You will become completely familiar with the word ‘szeretlek,’ both in pronunciation and meaning, by the end of this charming, historical love story set in post-WWII Hungary. While the dance/physical theatre moments could have been tighter, the quaint soundtrack and literal inclusion of performer/creator Zita Wayrady’s grandmother’s voice throughout the piece brings depth and realism to the occasionally silly, periodically serious, and thoroughly nostalgic family history.
Perhaps it was because the show I attended was a weekday matinée, but I prefer to think that it was the story attracted the large proportion of the audience that were ladies who were likely grandmothers themselves. There were some easy hugs that resulted from some audience participation and, not having much of a family myself, getting a literal ‘I love you’ from a 60+ woman sitting near me made the whole thing feel like a family reunion where no one is drunk and everybody genuinely cares.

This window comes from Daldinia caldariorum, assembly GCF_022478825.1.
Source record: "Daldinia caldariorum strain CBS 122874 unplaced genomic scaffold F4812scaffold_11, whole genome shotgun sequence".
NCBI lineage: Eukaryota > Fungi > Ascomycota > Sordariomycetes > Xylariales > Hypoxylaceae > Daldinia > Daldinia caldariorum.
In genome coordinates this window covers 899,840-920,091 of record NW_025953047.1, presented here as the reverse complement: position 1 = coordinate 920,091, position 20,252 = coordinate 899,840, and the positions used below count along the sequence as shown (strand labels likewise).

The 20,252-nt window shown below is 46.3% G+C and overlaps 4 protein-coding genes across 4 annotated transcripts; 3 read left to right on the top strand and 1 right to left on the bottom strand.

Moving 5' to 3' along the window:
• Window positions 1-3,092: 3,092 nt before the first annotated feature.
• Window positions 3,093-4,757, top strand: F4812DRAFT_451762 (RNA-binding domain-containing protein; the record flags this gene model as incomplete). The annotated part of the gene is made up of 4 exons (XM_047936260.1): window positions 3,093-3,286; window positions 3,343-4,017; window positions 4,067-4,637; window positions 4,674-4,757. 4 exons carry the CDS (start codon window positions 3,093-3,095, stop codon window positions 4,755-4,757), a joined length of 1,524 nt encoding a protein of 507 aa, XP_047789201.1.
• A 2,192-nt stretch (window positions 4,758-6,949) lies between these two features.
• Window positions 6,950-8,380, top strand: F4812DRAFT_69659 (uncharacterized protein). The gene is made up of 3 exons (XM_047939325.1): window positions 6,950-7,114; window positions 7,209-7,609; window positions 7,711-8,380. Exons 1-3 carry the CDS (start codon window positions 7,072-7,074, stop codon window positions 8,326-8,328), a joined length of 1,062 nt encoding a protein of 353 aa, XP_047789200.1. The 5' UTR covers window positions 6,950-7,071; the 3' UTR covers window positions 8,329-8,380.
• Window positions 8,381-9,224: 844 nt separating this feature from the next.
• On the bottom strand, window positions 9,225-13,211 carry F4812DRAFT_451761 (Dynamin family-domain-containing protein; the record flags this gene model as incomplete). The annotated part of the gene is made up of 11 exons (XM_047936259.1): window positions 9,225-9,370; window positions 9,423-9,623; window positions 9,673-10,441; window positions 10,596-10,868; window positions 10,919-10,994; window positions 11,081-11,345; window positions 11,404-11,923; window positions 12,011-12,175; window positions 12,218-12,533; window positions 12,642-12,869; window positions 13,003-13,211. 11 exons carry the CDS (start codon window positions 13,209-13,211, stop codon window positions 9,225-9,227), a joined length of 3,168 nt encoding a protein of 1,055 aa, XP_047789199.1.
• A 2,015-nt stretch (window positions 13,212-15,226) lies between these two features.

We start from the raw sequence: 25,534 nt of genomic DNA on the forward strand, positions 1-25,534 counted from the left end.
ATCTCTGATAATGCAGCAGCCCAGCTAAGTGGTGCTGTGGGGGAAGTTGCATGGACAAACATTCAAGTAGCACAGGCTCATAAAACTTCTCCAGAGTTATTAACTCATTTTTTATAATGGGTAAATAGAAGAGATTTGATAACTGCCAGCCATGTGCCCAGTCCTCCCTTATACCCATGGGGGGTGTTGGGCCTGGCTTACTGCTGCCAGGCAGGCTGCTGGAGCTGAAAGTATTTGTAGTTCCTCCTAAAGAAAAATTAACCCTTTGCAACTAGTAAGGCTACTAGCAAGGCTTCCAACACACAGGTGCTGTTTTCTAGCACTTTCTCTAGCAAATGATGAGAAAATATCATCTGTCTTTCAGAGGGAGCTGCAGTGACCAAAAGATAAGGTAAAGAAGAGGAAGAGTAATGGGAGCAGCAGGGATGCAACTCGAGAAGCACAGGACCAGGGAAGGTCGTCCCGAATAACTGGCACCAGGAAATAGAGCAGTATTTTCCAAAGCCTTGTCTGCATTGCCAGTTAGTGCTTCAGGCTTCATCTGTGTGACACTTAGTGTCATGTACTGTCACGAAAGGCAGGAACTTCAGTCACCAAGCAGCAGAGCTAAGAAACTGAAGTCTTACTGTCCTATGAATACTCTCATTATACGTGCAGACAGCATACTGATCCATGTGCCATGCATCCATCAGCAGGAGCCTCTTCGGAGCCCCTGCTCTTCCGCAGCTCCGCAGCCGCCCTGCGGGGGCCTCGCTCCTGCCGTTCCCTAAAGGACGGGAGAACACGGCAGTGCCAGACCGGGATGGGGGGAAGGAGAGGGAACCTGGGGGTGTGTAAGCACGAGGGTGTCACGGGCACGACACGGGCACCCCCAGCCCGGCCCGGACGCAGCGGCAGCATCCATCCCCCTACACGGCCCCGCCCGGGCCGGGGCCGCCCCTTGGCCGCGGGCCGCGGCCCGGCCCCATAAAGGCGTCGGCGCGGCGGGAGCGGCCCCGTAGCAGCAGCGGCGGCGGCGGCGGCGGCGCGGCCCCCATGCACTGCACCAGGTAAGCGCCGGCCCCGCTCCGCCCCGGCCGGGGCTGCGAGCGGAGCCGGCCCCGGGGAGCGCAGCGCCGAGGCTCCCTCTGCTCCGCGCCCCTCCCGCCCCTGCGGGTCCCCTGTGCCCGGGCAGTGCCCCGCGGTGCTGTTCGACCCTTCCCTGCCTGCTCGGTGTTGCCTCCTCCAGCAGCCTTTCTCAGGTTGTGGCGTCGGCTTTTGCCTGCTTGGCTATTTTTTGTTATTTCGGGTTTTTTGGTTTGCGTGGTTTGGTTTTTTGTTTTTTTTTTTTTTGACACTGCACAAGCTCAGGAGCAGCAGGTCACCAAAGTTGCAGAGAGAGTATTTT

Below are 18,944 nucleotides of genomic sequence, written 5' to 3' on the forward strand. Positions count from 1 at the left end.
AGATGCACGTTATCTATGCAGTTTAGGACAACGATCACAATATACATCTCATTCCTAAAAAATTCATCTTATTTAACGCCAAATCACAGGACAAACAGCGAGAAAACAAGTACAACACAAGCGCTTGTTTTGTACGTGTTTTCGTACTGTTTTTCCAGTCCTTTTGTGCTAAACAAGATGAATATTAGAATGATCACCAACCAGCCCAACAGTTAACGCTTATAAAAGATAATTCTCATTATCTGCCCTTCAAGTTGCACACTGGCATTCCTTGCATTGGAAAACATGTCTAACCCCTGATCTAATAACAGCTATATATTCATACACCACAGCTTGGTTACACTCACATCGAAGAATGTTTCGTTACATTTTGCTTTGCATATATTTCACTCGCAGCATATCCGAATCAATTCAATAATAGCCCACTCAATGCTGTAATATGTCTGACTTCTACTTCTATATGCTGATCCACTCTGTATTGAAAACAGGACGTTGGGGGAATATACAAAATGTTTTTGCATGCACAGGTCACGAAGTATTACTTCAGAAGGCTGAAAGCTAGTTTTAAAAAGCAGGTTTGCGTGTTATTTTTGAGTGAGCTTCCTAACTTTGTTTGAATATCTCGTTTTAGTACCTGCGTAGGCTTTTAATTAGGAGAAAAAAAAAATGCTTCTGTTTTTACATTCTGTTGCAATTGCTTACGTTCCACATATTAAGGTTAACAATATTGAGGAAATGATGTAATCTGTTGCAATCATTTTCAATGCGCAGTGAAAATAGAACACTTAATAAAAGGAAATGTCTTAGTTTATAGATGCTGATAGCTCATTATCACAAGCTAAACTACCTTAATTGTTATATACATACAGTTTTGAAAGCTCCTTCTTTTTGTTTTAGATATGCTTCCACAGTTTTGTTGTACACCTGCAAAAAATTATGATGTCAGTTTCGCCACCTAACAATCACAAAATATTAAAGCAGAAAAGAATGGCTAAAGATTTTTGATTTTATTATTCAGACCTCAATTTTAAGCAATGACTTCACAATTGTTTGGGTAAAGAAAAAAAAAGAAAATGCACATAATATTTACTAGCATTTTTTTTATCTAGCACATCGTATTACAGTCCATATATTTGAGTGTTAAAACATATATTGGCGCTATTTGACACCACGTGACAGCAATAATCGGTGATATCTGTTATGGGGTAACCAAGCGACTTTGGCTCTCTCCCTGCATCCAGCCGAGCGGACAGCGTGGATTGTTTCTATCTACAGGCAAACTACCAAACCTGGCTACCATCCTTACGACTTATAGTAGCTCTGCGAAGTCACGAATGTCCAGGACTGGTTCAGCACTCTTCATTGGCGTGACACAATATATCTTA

Apart from the feels, there were some pleasantly unexpected moments with props and mask, a useful linguistics lesson, a dance tutorial, as well as the most delightful description of World War Two Axis and Allies you could possibly ever see.
This show’s story, setting, and audience participation made it reminiscent of a Folklorama Pavilion (which is not lost on the performers at all). My advice for this one is to grab your grandparents (if you’ve got them), go see the show, and then ask them if there was any parallels they saw with some of their own family stories.